Having struggled with drug and drink addictions in the past, Lana says she’s found the temptation of both a bit of a struggle in recent times. She laughs: “I’ve loosened up a lot which means before, when I was depressed I wanted drink and now I am feeling good I still want to drink.”

“But I’ve not since the day I stopped, though all the odds are stacked against me. Obsession runs rampant through my family. But I think back to when I was in high school and I’d been taking a lot of drugs. We were crushing up truck driver pills, called bumblebees. I was self-medicating and needed to stop. You can’t get through your day and work like this unless you are Keith Richards. So I stopped and I had to or none of this would’ve happened.”

“I remember when I was 15 or 16 years and my parents sent me to Kent School, a private boarding school in Connecticut so I could fight my addiction to alcohol. I had a very young teacher, Gene Campbell, who introduced me to hip hop…That kind of set things in motion for me and my music evolved over the course of the next few years especially after I moved to New York which was a very troubled time but also a very creative one as well. A lot of the music I’ve written over the last several years is a reference to the feeling I had when I was inebriated which felt good for a while until it started to not work anymore and became very destructive.”

The Six Stages of Substance Use

Note: “Negative consequences” is defined as anything that would be considered non-pleasurable. Hangovers, for instance, are a negative consequence of drinking too much. 

Abstinence: Not using at all. All people start off abstinent. People can also return to abstinence after a period of experimentation or using. People who unknowingly ingest substances are also considered “abstinent” if they did not willingly take said substance. 

Experimentation: Becoming curious to use to see what a substance does/feels like. At this stage, substance is usually not sought after but provided either by friends or family. Negative consequences usually do not occur at this stage. 

Recreational or social use: At this stage, one is seeking out a substance to experience a desired effect, however, use is irregular and has no established pattern. Negative consequences usually do not occur at this stage. (Most people would consider themselves “recreational users,” but if there is any type of pattern to your use, you usually do not fall under this category!)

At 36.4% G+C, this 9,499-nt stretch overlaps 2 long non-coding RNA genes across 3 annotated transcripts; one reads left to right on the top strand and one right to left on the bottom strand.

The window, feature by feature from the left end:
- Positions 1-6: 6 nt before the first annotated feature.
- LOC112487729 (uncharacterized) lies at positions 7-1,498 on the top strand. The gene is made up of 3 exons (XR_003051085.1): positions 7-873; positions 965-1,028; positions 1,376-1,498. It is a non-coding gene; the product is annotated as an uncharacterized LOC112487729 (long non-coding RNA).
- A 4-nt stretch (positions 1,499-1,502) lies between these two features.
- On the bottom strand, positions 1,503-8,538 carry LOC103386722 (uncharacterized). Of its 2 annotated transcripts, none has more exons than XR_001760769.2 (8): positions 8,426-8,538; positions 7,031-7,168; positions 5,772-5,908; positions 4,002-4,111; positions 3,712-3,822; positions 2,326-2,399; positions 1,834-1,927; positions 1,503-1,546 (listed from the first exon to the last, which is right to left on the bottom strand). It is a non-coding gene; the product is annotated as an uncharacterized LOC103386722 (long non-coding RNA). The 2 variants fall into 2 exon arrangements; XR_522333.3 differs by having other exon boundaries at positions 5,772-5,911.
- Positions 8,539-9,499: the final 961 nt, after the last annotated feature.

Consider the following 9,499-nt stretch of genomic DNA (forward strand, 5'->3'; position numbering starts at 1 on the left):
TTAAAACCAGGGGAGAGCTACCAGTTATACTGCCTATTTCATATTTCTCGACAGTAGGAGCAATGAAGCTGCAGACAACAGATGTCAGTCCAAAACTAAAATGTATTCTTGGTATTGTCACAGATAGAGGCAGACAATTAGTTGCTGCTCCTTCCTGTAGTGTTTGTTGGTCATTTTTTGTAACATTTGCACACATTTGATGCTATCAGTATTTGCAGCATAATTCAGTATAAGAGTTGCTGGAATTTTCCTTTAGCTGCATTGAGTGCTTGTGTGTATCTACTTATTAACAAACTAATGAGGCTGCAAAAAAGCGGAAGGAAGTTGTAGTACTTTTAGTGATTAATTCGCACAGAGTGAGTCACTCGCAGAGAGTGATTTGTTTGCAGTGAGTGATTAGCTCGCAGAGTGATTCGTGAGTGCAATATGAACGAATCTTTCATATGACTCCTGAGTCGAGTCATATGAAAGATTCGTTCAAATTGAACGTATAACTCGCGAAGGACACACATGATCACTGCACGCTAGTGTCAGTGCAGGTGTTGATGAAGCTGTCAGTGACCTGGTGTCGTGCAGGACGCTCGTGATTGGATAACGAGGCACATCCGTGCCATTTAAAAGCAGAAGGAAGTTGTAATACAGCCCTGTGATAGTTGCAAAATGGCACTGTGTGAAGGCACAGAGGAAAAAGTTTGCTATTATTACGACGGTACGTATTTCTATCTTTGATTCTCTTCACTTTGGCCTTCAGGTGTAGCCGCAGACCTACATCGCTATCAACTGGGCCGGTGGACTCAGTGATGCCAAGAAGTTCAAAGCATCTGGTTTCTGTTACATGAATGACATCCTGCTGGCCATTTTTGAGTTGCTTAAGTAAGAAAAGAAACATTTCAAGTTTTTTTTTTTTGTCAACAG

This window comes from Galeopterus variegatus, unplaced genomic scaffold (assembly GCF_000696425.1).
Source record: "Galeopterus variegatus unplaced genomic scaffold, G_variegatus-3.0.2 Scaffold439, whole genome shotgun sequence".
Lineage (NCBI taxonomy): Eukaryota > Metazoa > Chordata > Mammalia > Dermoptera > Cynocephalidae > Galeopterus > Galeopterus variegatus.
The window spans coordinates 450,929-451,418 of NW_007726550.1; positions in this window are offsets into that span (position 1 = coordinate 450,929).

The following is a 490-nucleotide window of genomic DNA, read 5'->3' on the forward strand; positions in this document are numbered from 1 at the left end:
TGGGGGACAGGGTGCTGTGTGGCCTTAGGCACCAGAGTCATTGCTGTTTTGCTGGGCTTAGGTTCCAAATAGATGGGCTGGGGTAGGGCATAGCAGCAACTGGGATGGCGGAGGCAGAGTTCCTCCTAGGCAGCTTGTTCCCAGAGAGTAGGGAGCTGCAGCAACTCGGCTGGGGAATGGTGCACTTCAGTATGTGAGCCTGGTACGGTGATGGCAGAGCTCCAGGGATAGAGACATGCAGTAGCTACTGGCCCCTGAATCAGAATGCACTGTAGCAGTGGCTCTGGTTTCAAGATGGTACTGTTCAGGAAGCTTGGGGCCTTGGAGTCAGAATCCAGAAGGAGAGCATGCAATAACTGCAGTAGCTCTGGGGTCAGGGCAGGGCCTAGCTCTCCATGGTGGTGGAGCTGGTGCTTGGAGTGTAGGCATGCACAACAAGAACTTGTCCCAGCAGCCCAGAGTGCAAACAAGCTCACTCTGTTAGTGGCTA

Habitual use: At this stage, a definite pattern of use has evolved (daily, every other day, every weekend, etc.) and a stronger craving for the drug is developed. Negative consequences at this stage may not occur, but is more likely. 

Abuse: Habitual use becomes abuse when negative consequences occur and yet use still continues. For example, if you are drinking alcohol every weekend and experience hangovers each time, you may fall under this category. 

Addiction: Abuse becomes addiction when there is an apparent compulsion to use. At this point, tolerance has developed (needing to take more of the drug in order to experience the same desire effect), withdrawal symptoms are present, attempts to moderate use or stop completely are ineffective, negative consequences are occurring, the drug has become a priority, anxiety is present when the substance is not available, and the substance is often needed to function (whether emotionally, physically, or other). 

“But I’m a functioning addict?” 

Congratulations, you’re in denial. 

Here’s what people don’t understand about addiction. It doesn’t stop when you get out of detox. Physical addiction is nowhere near as dangerous as mental addiction. Mental addiction is how I convince myself to use even though I know I don’t want to and it would hurt me and everyone around me. Because I’ve known the high once, I have to know it again. You could have no drugs in your system for a year and it will still be there like a ticking time bomb. It’s a parasite in the brain that will bring even the strongest people to their knees.